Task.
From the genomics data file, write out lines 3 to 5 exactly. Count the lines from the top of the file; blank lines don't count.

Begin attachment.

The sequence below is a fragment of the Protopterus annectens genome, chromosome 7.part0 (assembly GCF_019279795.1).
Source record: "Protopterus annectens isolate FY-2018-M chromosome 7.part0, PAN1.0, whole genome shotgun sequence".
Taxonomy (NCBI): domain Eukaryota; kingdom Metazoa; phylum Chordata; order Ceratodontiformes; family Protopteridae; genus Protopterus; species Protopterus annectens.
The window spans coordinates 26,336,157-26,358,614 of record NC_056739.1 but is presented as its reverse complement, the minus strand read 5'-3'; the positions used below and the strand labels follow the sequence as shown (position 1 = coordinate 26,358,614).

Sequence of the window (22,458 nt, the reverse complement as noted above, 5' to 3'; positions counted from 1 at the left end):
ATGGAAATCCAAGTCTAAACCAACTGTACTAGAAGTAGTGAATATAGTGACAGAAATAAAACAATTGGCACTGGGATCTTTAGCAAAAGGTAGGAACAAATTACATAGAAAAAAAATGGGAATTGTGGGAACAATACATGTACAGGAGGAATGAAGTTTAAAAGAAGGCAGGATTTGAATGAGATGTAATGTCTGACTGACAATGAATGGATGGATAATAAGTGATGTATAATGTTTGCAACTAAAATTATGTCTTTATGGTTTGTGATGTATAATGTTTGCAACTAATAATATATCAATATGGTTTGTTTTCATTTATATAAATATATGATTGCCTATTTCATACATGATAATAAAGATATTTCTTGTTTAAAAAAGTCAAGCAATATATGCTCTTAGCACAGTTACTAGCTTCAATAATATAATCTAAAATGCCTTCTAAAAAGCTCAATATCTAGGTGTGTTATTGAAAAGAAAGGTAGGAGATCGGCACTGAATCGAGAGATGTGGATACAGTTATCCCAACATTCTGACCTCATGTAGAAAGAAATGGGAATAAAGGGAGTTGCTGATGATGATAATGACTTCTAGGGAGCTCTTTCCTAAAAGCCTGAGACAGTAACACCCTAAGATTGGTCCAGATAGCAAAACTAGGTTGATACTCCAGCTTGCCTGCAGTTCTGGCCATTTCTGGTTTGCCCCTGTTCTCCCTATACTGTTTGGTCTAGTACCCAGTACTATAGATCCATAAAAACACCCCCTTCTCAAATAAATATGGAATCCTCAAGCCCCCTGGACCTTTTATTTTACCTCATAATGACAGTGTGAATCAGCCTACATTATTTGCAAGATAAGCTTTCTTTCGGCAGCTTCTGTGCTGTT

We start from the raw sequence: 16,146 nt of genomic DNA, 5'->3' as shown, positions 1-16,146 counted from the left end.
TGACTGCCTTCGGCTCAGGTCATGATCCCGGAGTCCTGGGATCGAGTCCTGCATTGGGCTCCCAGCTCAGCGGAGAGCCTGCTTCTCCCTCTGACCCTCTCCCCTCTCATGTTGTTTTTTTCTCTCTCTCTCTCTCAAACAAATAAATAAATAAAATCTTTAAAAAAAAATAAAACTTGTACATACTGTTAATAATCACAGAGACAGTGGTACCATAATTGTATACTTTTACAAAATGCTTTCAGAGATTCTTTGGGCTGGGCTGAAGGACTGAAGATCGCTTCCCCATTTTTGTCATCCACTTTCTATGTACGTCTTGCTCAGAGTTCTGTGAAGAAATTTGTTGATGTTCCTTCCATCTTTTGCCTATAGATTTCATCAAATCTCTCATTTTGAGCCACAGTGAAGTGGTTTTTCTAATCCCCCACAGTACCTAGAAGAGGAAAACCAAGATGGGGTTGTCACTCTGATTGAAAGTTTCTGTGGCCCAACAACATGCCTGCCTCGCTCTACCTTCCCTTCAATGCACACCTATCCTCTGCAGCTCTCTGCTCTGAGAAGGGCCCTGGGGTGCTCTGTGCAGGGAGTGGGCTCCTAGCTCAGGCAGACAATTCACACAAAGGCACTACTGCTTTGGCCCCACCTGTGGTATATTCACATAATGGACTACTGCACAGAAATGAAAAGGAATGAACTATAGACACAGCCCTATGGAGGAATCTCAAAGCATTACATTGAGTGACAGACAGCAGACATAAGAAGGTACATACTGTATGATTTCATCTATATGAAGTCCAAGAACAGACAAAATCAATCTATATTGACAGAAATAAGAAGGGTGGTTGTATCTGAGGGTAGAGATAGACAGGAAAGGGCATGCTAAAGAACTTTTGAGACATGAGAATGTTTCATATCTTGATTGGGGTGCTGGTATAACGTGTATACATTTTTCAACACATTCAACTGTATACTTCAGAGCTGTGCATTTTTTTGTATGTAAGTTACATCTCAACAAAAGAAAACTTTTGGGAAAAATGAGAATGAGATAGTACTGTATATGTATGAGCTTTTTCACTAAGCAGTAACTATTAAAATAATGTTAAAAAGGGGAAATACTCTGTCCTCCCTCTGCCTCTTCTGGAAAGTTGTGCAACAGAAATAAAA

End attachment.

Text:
Taxonomy (NCBI): domain Eukaryota; kingdom Metazoa; phylum Chordata; order Ceratodontiformes; family Protopteridae; genus Protopterus; species Protopterus annectens.
The window spans coordinates 26,336,157-26,358,614 of record NC_056739.1 but is presented as its reverse complement, the minus strand read 5'-3'; the positions used below and the strand labels follow the sequence as shown (position 1 = coordinate 26,358,614).

Sequence of the window (22,458 nt, the reverse complement as noted above, 5' to 3'; positions counted from 1 at the left end):